good adoption rate of our new app versions when  they come out. We're generally looking at about-  So, people are... Yeah. 15 day to a month to the   majority of our users getting updated apps. And the majority is what? 90% of the base?  Correct. Yeah. Yeah. Yeah.  So, [inaudible 00:48:12]- Which is good. That's really good.  AV1 has been something we've actively  been looking at since Apple announced   that there was AV1 support with the HLS spec. Yeah. We didn't talk about DRM. Is DRM required  

for any of your content or on the platform? Not currently, no. It's something that we   haven't heard. We're waiting to hear back  from our coaches on whether or not that is   actually required. I would say it's not likely  going to be something that we will ever need.  Yeah. Yeah. Yeah. Understand.  What's coming for Hudl in terms   of the platform? Are there any neat things  that you're focused on, or even you're just   dreaming about building that you can talk about? Yeah. Absolutely. Again, two big things that I'm  

really excited about that we're working on. The  first, as just coming hot off our conversation   here with HEVC, we are looking to upgrade  our platform to provide HEVC for our coaches.  Amazing. We're really excited that we're going to   be able to deliver a visually lossless quality to  them, which is really big for us. The other one,   I would say, really excited about this technology,  is what we call our on-demand rendering system.   This is something that we are currently fully  utilizing for all of our secondary qualities   in the US. So all US-based accessed video is  currently using this in production, but it is  

the ability to encode the secondary renditions  of our ABR ladder, so our lower qualities,   on the fly. So this is something where we're  able to cut down our storage footprint in half,   which, when you're talking about the sheer  size and the amount of content we have-  Yeah. That's very meaningful. Yeah. When you think about it, in a lot   of situations I would say that the math wouldn't  work out and you'd be spending significantly more.   Our access patterns are that this coaching video  is generally going to be accessed over the first   14 days of its life. Then it will just sit there,  and the chances of it being accessed again are   very small. So if you can deliver those- What is your SLA? How long do you have to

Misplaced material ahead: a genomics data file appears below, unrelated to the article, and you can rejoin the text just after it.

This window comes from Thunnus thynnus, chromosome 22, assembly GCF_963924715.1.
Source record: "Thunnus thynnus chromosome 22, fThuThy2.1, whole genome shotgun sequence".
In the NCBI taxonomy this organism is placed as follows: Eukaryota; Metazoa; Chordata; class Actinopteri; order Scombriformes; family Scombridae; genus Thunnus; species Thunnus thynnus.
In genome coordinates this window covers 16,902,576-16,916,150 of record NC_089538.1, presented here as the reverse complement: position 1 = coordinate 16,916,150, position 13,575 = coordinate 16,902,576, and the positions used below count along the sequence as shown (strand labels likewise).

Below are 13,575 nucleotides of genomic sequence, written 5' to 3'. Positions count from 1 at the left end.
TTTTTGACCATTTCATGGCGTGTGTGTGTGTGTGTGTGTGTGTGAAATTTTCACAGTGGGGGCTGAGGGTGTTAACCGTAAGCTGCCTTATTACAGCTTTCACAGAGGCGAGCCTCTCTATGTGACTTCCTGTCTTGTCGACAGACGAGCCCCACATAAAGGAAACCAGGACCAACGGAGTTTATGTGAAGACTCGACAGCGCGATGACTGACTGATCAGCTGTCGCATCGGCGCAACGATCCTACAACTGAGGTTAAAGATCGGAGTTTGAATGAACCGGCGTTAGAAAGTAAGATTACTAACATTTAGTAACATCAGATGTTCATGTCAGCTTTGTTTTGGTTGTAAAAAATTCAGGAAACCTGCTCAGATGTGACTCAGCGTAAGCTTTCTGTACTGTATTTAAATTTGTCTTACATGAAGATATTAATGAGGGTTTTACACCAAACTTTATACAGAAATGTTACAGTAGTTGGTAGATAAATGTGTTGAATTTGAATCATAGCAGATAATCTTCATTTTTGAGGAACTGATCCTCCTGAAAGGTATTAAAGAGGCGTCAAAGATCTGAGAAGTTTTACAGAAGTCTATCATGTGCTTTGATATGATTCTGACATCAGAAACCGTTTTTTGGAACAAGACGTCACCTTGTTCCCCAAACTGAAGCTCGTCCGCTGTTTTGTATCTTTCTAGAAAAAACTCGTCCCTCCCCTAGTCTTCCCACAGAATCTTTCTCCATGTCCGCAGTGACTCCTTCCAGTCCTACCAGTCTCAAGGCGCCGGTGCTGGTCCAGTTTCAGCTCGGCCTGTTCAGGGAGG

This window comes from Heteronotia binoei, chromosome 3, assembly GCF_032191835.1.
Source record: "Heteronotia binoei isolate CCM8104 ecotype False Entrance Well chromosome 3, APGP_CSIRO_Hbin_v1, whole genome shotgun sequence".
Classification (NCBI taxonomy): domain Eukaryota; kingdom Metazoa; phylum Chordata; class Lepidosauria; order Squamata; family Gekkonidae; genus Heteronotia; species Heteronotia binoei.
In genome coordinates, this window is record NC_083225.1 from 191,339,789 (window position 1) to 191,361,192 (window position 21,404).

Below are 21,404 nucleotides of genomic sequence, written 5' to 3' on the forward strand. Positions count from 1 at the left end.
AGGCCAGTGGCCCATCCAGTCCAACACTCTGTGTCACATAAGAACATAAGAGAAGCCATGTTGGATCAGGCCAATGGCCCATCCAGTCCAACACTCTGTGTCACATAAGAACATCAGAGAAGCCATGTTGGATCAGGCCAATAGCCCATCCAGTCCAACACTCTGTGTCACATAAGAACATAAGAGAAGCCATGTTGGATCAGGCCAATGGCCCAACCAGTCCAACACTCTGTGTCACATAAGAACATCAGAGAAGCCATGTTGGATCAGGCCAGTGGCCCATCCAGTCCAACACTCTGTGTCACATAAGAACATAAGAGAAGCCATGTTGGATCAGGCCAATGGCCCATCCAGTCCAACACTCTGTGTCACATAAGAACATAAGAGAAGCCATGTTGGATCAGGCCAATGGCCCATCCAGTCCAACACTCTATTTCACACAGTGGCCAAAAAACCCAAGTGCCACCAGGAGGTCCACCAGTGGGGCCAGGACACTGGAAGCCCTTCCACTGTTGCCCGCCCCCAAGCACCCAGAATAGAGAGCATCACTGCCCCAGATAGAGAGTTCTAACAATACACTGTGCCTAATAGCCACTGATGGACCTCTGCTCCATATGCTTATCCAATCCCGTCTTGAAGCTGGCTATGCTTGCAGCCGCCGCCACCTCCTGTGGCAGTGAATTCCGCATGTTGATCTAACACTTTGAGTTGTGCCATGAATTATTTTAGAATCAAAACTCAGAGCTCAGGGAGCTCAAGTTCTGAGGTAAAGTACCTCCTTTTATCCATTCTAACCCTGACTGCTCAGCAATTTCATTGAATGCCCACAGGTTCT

keep that video on the system? Yeah. We used to say it was   indefinite. It's going to be based on  the coach's subscription, their package-  I see. I see. ... how many hours   of video. We got to keep that video around as  long as the coach keeps it in their account. 

I see. I see. Okay. So is this, I  buy a bundle of hours, let's say,   and then I'm about to run out, and then I as a  coach have to decide, I really don't need those,   and I could, whatever, choose for deletion  or something, or just delete them, I guess-  Right. ... on video? Yeah. Got it. But yeah,   it's an interesting problem, and it's interesting  that you're pointing out that it's now becoming   possible to trade compute cycles, or I'm sorry,  trade storage for compute cycles, meaning that   it's actually more cost-effective to transcode on  the fly and not store those additional renditions,   than it is to just have them prerecorded  and stored. I've heard pretty consistently,   and of course, obviously we provide methods to  do that very, very cost effectively. So for a   lot of our customers, they've done that math and  it makes sense in almost every context to do it   that way. So yeah. Yeah, storage cost, even  though storage cost is being driven... it's   more benefited from Moore's law. Storage is still cheap, right? 

Yeah. Storage is cheap until you're talking  hundreds and hundreds and hundreds of petabytes.   And when you get up to a certain scale, there was- It's no longer cheap.  Yeah. Yeah. Yeah. It becomes meaningful. Yeah. Casey, I really want to thank you for the   conversation. It was wonderful. One of the things  that we work really hard to do on Voices of Video   is to have meaningful conversations just like  this one. You shared a lot of great insights  

and can't wait to have you back. Maybe after  you get HEVC deployed a little more fully,   we can have you come back and talk about  lessons learned and give us an update.  Yeah, and thanks for having me.  It was a great conversation.

2023-11-20 10:01